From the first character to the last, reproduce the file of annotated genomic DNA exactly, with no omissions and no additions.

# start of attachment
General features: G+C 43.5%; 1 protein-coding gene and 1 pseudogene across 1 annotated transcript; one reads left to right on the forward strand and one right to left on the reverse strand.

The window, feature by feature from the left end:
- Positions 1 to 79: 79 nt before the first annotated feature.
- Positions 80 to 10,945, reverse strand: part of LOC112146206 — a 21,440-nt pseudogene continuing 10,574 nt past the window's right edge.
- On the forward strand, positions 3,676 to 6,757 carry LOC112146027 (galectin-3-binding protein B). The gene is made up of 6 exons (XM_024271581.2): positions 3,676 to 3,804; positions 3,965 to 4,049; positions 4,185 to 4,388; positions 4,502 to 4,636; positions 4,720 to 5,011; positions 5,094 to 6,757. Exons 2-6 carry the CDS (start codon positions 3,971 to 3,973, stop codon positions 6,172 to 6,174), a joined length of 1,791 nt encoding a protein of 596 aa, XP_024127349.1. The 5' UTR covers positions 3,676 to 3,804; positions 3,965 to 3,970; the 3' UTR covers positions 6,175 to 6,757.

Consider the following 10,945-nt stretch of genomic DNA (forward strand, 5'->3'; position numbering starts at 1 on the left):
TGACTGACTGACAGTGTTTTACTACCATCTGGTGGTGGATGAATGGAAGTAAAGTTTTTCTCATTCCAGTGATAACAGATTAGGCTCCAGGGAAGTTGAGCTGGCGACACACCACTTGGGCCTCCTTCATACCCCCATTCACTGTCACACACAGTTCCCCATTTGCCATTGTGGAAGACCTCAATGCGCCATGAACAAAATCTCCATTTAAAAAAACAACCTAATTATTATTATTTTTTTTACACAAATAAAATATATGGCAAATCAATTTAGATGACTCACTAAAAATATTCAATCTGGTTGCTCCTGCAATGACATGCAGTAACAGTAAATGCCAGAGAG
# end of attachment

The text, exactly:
General features: G+C 43.5%; 1 protein-coding gene and 1 pseudogene across 1 annotated transcript; one reads left to right on the forward strand and one right to left on the reverse strand.

The window, feature by feature from the left end:
- Positions 1 to 79: 79 nt before the first annotated feature.
- Positions 80 to 10,945, reverse strand: part of LOC112146206 — a 21,440-nt pseudogene continuing 10,574 nt past the window's right edge.
- On the forward strand, positions 3,676 to 6,757 carry LOC112146027 (galectin-3-binding protein B). The gene is made up of 6 exons (XM_024271581.2): positions 3,676 to 3,804; positions 3,965 to 4,049; positions 4,185 to 4,388; positions 4,502 to 4,636; positions 4,720 to 5,011; positions 5,094 to 6,757. Exons 2-6 carry the CDS (start codon positions 3,971 to 3,973, stop codon positions 6,172 to 6,174), a joined length of 1,791 nt encoding a protein of 596 aa, XP_024127349.1. The 5' UTR covers positions 3,676 to 3,804; positions 3,965 to 3,970; the 3' UTR covers positions 6,175 to 6,757.

Consider the following 10,945-nt stretch of genomic DNA (forward strand, 5'->3'; position numbering starts at 1 on the left):
TGACTGACTGACAGTGTTTTACTACCATCTGGTGGTGGATGAATGGAAGTAAAGTTTTTCTCATTCCAGTGATAACAGATTAGGCTCCAGGGAAGTTGAGCTGGCGACACACCACTTGGGCCTCCTTCATACCCCCATTCACTGTCACACACAGTTCCCCATTTGCCATTGTGGAAGACCTCAATGCGCCATGAACAAAATCTCCATTTAAAAAAACAACCTAATTATTATTATTTTTTTTACACAAATAAAATATATGGCAAATCAATTTAGATGACTCACTAAAAATATTCAATCTGGTTGCTCCTGCAATGACATGCAGTAACAGTAAATGCCAGAGAG